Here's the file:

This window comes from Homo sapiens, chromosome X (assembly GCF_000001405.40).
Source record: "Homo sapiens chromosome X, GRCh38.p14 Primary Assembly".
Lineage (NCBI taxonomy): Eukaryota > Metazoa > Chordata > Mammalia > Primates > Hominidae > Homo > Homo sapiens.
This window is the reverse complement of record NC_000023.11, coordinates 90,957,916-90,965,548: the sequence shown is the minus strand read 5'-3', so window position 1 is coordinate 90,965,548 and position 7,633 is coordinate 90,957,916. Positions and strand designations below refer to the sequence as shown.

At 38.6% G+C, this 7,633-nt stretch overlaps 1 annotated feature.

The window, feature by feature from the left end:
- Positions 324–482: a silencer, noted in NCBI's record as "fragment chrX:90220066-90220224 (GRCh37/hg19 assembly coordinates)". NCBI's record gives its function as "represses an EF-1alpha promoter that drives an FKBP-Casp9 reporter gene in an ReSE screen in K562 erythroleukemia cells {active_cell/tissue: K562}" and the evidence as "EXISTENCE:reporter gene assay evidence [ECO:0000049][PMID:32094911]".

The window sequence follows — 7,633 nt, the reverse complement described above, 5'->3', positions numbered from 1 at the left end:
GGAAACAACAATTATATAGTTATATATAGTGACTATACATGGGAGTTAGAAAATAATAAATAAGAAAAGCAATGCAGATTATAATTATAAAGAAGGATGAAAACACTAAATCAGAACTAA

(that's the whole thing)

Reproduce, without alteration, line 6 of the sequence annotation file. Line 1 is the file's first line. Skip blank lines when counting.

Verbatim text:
The window, feature by feature from the left end: